After a four-year wait on a council housing waiting list, Mustafa Korel moved to Dalston in the early 1980s when he began his long and colourful journey as a community activist.
As a long-term Hackney resident, Korel is now considered by some to be a popular contender to be the Mayor of Hackney in the forthcoming local elections in May 2014.
Korel officially announced his decision to run as an Independent candidate at an event hosted by community campaign group, Hackney First, late last week.
Korel is a founding member of the grassroots organisation that supports independent political candidates and runs a range of community outreach programmes across the borough.
The Hackney resident is also a well-established community leader and vice chair of Hackney Unites, as well as being a trustee of the Turkish Cypriot Community Association.
In an exclusive interview with ELL, Mustafa said: “I hope to re-engage Hackney residents in politics and re-integrate local communities into the council chamber.”
He continued: “The local community is the ultimate priority and I hope to represent those from the wider Hackney community and engage people at every level of democracy.”
Korel went on to criticise the current Labour-run council arguing that there is “a clear split ” between Hackney council and the community. Adding, “which we urgently need to bridge.”
So far, Korel is the only person to have officially announced he would be a rival candidate to Jules Pipe, the Labour mayor of Hackney. But he is keen to distance himself from the current mayor: “Unlike Pipe, I will not be using my position to select candidates [for council positions]. Instead, all of Hackney First’s 21 independent candidates will be selected in open primaries which are open to the Hackney public”.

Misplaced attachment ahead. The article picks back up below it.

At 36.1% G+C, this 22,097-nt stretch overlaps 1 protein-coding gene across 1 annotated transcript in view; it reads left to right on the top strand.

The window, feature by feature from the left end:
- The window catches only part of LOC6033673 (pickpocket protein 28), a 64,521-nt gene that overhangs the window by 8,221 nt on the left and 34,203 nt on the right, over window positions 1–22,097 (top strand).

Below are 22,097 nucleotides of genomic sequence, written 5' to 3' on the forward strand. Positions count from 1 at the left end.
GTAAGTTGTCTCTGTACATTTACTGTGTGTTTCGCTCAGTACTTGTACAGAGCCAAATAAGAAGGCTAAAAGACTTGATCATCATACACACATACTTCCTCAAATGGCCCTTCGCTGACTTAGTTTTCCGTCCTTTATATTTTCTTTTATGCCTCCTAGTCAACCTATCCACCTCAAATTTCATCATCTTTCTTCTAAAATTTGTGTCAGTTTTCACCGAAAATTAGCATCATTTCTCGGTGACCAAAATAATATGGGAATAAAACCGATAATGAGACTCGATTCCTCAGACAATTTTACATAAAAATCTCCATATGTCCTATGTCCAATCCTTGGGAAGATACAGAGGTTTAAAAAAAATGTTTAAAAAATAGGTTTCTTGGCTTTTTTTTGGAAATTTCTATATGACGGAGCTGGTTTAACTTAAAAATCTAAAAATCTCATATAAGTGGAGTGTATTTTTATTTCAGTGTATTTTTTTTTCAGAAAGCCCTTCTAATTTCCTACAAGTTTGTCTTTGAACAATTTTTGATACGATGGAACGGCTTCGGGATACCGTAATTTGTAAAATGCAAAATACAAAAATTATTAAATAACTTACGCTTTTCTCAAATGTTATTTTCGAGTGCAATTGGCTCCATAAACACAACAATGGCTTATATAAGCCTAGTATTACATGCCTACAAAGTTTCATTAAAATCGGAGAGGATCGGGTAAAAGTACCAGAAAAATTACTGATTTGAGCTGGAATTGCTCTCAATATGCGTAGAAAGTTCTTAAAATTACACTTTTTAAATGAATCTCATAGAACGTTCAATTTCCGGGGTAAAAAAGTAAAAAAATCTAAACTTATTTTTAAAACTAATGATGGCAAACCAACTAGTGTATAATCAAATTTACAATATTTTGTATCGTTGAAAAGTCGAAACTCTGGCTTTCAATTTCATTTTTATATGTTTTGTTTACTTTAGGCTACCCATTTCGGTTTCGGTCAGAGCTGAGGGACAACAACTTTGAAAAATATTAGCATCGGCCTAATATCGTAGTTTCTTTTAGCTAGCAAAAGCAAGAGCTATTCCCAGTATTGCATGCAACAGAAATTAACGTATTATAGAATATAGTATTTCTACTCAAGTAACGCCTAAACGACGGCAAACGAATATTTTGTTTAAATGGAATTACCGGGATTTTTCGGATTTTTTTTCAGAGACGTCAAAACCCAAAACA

Korel was also vocal about what he called the “current monopoly of political power in the Labour-run administration” and said that if he is elected, he plans to “open up the council for debate and reintroduce local knowledge and expertise into Hackney politics”.
He drew attention to the fact Hackney has been dubbed a “rotten borough” with a one-party administration by the Electoral Reform Society.
Despite his drive for independent candidacy, Korel previously ran as a Green candidate for the Hackney Central ward last April. But since then, Korel has left the Green Party and is eager to distance himself from traditional party politics.
When asked about his decision to leave, Korel said: “Politics is something very personal for me and the tribal nature of party politics means it is often more focused on gaining power than working together in the interests of the local community”.
Korel’s community experience has also informed his decision to run for mayor. He oversaw the training of 1,600 young people in political workshops and ran the Unreported Crime Project initiative for young people across North London.
The new Independent candidate said that his top priorities will be housing, unemployment and democratic accountability. In his words, “Hackney is still one of the most unequal boroughs in London and it is time that we prioritised social goals over corporate ones”.
There is more information about his campaign here.